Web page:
At most spots in Grand Central Terminal, maintaining a conversation with someone standing 30 feet away during rush hour is an impossible task. There’s one place where that doesn't apply. The herringbone-tiled roof arching outside the Grand Central Oyster Bar creates a whispering gallery in the middle of Manhattan. Rather than transmitting the whispers horizontally, sounds waves shoot up one of the four corners, along the arched surface of the ceiling, and back down the pillar on the opposite side. Travelers passing through Grand Central will know they’ve found the right spot when they see what looks like tourists talking to themselves in the corners.



Not all whispering galleries are located beneath domes. Sometimes the back of a semi-circular bench will do. After this granite bench was constructed in a park in Spain around 1916, it didn’t take long for couples to catch on to its unique sound effects. Word of the location spread among young singles, and it soon became a popular meeting place for unmarried couples looking for privacy. In a time when the courting process was strictly monitored for indecent behaviors (i.e. touching, or even speaking), the Lovers Bench, or the Bench of Whispers, was the perfect solution. From afar, two people sitting on opposite ends can appear to be minding their own business, when in reality they’re exchanging illicit whispers of affection.


Daniel Case via Wikimedia Commons // CC BY-SA 3.0


Erected in the 15th century, the Temple of Heaven long served as a setting for prayer ceremonies asking for good harvests. Today the UNESCO World Heritage Site is a popular Beijing tourist destination. The Imperial Vault of Heaven, located south of the Temple’s main structure, is surrounded by a smooth, round wall—known as the Echo Wall—that’s heard half a millennium's worth of whispers. To get the full experience, visitors should plan to arrive early to avoid being drowned out by crowds of tourists with the same idea.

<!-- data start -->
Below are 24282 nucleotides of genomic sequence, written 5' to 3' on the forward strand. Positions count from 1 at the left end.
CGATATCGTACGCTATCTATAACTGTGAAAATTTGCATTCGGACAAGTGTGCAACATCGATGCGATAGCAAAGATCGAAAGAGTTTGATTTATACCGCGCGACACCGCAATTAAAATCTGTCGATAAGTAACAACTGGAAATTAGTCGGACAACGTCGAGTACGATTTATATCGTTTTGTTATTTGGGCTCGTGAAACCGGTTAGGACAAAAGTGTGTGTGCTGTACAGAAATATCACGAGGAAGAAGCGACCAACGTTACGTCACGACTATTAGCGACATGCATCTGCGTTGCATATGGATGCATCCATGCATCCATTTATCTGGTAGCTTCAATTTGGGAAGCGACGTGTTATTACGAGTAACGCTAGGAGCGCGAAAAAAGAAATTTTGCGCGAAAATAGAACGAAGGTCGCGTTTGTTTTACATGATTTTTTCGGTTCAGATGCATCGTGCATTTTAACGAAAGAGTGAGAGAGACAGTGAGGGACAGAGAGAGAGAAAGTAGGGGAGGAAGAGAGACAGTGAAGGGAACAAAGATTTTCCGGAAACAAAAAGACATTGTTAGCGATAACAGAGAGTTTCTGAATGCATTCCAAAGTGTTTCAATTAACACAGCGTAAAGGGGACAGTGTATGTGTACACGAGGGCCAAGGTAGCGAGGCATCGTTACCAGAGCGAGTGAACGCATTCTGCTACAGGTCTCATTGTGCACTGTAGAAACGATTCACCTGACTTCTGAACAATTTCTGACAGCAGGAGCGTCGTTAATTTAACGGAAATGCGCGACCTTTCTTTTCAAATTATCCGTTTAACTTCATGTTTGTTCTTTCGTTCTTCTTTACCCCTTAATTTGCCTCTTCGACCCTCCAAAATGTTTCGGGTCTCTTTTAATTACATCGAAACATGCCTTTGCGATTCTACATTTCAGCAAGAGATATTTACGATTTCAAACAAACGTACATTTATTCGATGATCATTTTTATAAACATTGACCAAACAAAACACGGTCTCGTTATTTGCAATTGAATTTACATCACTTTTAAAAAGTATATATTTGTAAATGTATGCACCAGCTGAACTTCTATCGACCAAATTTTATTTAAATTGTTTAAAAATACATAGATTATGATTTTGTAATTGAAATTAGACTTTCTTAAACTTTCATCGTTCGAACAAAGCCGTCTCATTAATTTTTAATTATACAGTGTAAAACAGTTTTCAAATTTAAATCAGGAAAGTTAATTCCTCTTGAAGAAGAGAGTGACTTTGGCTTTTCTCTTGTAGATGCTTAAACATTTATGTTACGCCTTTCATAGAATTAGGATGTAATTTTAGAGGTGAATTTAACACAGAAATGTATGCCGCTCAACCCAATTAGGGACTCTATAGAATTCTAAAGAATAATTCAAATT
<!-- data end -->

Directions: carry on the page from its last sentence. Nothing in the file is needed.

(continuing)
Andreas Praefcke via Wikimedia Commons // CC BY 3.0

The whispering gallery in Görlitz, Germany is easy to miss. Instead of an ancient church or mausoleum, it’s located in the entryway of a regular building in the town's Lower Market area. The channeled stone arch above the doorway at house No. 22 carries sound waves from one end to the other. The Flüsterbogen, or “Whispering Arch,” as it's known, is one of many charming attractions in the medieval German town.


The dome of the U.S. Capitol building is more than a distinctive silhouette against the Washington D.C. skyline. When it was first constructed, the structure helped amplify the voices of members of Congress, long before microphones appeared on the scene. According to one urban legend, John Quincy Adams pretended to be asleep at his desk while listening to echoes of his opponents’ conversations happening in different parts of the room. This so-called “whisper spot," now part of he National Statuary Hall, is now designated by an official plaque on the floor marking the location where the former president sat during his time in Congress. According to the Architect of the Capitol, the whispering gallery effect can still be heard in sections of the hall, but the building’s acoustic properties are less pronounced than they were prior to its renovation at the turn of the 20th century.